Wild parties, dancing in the street, bright colors, jazz and an undercurrent of the macabre. New Orleans is a gumbo of celebration and sadness, and a touring dance-and-jazz production on stage tonight at Pantages Theater delivers that spicy mix.
The famous Preservation Hall Jazz Band and 10 dancers from the Trey McIntyre Project contemporary ballet troupe fuse old jazz and modern dance in a visual Mardi Gras of colorful skeleton costumes that channel the city’s spirit.
“New Orleans has been a big city for me since I was 5 or 6 years old and my dad would take me there on vacations,” said McIntyre, a renowned choreographer who recently started his own company based (unexpectedly) in Boise. McIntyre, who grew up in Kansas, made his name dancing and choreographing for the Houston Ballet, where New Orleans was just a few inviting hours down the road.
“I would drive to New Orleans whenever there was a layoff (break in the ballet schedule),” he said. “I had a bigger group of friends there than in Houston.”
So when the New Orleans Ballet Association chose McIntyre for its first commissioned work, he knew he wanted to do it. The NOB wanted to use traditional jazz to reflect their city’s heritage, and for McIntyre, the Preservation Hall Jazz Band – the traditional jazz group that sees lines stretching down the block for its nightly shows in their French Quarter venue, and which has played with legends such as Jelly Roll Morton and Louis Armstrong – was the obvious choice.
“They do a good job of presenting historic jazz with a contemporary setting and meaning,” McIntyre said.
The band allowed McIntyre to choose from its entire library of recordings and current repertoire, and he also spent time in the city researching ideas and community. As McIntyre said, “New Orleans people don’t have a high tolerance for inauthenticity.”
The result was “Ma Maison” – in French, “my home” – a series of ensemble and smaller pieces where the lithe ballet-meets-street choreography gives a nod to the 1920s, and where McIntyre’s dancers are clad in skin-tight, black-purple-green costumes with skeleton masks. New Orleans loved it.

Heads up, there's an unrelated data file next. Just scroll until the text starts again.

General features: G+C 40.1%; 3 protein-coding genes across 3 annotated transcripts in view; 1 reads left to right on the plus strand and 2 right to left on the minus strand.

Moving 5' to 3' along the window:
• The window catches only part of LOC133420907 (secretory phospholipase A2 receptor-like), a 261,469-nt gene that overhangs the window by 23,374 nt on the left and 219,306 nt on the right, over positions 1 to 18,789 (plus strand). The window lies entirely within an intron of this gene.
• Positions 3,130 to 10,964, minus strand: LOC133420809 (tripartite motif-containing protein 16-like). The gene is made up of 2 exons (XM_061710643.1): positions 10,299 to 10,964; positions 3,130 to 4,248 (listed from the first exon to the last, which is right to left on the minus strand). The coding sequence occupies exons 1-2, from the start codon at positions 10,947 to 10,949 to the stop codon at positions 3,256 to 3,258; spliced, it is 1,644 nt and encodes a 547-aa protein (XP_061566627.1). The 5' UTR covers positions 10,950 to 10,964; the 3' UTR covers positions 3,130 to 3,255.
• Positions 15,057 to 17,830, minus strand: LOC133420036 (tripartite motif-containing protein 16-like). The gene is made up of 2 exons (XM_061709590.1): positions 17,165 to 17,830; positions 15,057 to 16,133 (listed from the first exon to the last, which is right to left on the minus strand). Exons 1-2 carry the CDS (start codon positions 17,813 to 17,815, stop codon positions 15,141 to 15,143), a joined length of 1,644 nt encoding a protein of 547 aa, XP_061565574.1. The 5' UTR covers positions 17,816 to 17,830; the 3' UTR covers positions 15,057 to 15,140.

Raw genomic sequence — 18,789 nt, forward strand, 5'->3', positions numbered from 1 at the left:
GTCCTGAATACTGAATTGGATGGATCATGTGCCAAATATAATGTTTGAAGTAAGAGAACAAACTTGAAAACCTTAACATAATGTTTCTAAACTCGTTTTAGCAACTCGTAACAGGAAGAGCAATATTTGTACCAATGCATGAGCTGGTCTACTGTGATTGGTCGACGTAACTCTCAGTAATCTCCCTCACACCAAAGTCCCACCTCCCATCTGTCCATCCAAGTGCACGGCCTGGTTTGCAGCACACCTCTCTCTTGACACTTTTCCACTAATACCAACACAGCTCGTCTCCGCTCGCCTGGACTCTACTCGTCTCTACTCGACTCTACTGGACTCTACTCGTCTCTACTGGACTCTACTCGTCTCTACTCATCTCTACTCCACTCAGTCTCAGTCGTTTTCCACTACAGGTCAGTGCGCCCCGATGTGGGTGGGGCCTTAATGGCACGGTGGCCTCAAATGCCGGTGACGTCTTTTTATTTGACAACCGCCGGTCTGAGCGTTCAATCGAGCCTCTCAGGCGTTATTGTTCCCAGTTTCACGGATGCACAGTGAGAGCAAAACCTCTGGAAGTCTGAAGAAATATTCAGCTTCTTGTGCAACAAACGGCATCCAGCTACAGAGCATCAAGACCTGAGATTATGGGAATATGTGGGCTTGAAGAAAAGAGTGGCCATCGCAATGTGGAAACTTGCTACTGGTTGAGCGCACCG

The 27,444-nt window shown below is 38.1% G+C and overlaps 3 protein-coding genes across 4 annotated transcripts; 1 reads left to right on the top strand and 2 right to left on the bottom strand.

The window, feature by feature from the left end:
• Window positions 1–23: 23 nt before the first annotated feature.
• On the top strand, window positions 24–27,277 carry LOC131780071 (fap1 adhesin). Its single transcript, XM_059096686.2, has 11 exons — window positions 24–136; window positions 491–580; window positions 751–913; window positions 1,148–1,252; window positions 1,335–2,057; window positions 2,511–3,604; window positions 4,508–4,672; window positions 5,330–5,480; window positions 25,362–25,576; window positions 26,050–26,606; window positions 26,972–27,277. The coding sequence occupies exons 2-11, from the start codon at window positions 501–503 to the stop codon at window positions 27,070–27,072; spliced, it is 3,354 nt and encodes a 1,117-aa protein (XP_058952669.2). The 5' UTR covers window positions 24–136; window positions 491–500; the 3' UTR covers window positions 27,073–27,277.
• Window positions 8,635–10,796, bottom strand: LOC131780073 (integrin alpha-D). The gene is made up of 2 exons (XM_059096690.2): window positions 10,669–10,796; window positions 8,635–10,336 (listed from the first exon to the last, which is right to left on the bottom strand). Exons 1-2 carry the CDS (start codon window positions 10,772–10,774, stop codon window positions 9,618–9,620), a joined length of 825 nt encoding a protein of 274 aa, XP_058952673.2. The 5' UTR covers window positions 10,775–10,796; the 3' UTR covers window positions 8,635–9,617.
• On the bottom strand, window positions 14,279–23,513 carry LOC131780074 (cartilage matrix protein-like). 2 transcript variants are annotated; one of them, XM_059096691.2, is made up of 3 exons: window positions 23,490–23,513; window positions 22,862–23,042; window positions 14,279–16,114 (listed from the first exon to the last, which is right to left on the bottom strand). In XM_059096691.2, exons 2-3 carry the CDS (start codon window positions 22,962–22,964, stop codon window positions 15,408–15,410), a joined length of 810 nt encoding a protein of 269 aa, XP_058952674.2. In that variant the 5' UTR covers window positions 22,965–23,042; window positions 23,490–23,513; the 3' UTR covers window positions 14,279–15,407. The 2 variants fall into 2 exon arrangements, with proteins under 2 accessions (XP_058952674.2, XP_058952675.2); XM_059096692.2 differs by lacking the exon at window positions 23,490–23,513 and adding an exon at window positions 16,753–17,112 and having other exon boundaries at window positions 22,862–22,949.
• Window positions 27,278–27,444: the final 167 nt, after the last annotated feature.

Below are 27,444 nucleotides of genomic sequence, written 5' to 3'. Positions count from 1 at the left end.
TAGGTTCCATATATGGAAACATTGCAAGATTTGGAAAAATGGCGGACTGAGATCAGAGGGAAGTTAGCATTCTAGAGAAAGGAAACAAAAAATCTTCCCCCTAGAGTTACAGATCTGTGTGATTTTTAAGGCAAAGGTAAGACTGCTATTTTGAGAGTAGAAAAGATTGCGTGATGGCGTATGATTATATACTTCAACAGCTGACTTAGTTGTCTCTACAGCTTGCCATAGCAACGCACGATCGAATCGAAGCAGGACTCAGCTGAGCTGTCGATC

“An artistic triumph,” raved the Times-Picayune critic of the February 2008 premiere, likening “Ma Maison” to a Mardi Gras come early – not the tourist version but a “dark revel that only makes sense when you’ve gone through a hurricane season and buried a few friends.”
McIntyre is gracious about the praise for the show, which has since toured the country. “All I can do with any work is show my own perspective, that’s the most honest place,” he said.
But that’s just the first half of tonight’s show at the Pantages. The second half is “The Sweeter End,” a similar new work that premiered just a month ago. This time, McIntyre worked with the band on new music, taking in regional Louisiana influences.
For both halves of the show, the band is right there on stage behind the dancers, sometimes – as in the duo with just banjo and clarinet – interweaving with the dancers.
But jazz is known for improvisation. How does that work with a choreographed ballet?
“It’s been a stretch for me as a choreographer, making choreography that’s bendable when there’s different things happening with the music. There’s a certain amount of structure ... but I wouldn’t want to do it with any dancers but my own,” McIntyre said.
And his own favorite part of “Ma Maison?”
“I like the moment when the dancers really find themselves,” said the lean, blond dancer. “When they fall into a place where they have ownership – that’s really satisfying.”
Rosemary Ponnekanti: 253-597-8568
What: Preservation Hall Jazz Band and dancers from the Trey McIntyre Project perform
When: 7:30 tonight
Where: Pantages Theater, 901 Broadway, Tacoma
Information: 253-591-5894, www.broadwaycenter.org